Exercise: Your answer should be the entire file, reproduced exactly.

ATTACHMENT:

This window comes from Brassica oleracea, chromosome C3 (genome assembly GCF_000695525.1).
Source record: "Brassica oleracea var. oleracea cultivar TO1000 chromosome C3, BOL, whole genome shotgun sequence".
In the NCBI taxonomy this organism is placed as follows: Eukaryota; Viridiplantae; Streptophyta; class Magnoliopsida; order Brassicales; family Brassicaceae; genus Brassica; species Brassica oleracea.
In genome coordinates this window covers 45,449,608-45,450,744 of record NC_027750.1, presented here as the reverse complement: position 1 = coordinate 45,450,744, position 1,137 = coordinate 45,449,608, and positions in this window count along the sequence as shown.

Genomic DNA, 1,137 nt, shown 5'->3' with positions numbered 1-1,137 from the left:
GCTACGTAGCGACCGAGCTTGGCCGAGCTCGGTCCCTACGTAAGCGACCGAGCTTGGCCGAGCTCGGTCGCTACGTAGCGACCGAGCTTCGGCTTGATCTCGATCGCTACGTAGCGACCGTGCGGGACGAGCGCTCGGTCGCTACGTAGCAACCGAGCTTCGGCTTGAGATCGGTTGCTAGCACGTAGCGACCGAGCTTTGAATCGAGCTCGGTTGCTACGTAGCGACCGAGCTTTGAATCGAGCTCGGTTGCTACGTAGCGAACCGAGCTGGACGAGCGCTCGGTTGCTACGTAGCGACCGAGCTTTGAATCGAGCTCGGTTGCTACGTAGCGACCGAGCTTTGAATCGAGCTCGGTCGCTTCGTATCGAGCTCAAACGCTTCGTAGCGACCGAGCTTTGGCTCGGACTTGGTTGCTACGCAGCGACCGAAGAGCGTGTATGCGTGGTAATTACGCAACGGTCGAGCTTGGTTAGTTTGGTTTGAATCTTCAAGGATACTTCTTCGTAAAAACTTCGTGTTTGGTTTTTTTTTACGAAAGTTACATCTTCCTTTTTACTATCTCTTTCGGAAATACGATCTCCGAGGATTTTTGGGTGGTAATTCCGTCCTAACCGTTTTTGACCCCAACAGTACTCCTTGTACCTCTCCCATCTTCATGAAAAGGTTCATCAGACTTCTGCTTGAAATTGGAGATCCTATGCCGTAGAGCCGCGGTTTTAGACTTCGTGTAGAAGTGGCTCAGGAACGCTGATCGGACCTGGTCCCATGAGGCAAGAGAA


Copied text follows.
This window comes from Brassica oleracea, chromosome C3 (genome assembly GCF_000695525.1).
Source record: "Brassica oleracea var. oleracea cultivar TO1000 chromosome C3, BOL, whole genome shotgun sequence".
In the NCBI taxonomy this organism is placed as follows: Eukaryota; Viridiplantae; Streptophyta; class Magnoliopsida; order Brassicales; family Brassicaceae; genus Brassica; species Brassica oleracea.
In genome coordinates this window covers 45,449,608-45,450,744 of record NC_027750.1, presented here as the reverse complement: position 1 = coordinate 45,450,744, position 1,137 = coordinate 45,449,608, and positions in this window count along the sequence as shown.

Genomic DNA, 1,137 nt, shown 5'->3' with positions numbered 1-1,137 from the left:
GCTACGTAGCGACCGAGCTTGGCCGAGCTCGGTCCCTACGTAAGCGACCGAGCTTGGCCGAGCTCGGTCGCTACGTAGCGACCGAGCTTCGGCTTGATCTCGATCGCTACGTAGCGACCGTGCGGGACGAGCGCTCGGTCGCTACGTAGCAACCGAGCTTCGGCTTGAGATCGGTTGCTAGCACGTAGCGACCGAGCTTTGAATCGAGCTCGGTTGCTACGTAGCGACCGAGCTTTGAATCGAGCTCGGTTGCTACGTAGCGAACCGAGCTGGACGAGCGCTCGGTTGCTACGTAGCGACCGAGCTTTGAATCGAGCTCGGTTGCTACGTAGCGACCGAGCTTTGAATCGAGCTCGGTCGCTTCGTATCGAGCTCAAACGCTTCGTAGCGACCGAGCTTTGGCTCGGACTTGGTTGCTACGCAGCGACCGAAGAGCGTGTATGCGTGGTAATTACGCAACGGTCGAGCTTGGTTAGTTTGGTTTGAATCTTCAAGGATACTTCTTCGTAAAAACTTCGTGTTTGGTTTTTTTTTACGAAAGTTACATCTTCCTTTTTACTATCTCTTTCGGAAATACGATCTCCGAGGATTTTTGGGTGGTAATTCCGTCCTAACCGTTTTTGACCCCAACAGTACTCCTTGTACCTCTCCCATCTTCATGAAAAGGTTCATCAGACTTCTGCTTGAAATTGGAGATCCTATGCCGTAGAGCCGCGGTTTTAGACTTCGTGTAGAAGTGGCTCAGGAACGCTGATCGGACCTGGTCCCATGAGGCAAGAGAA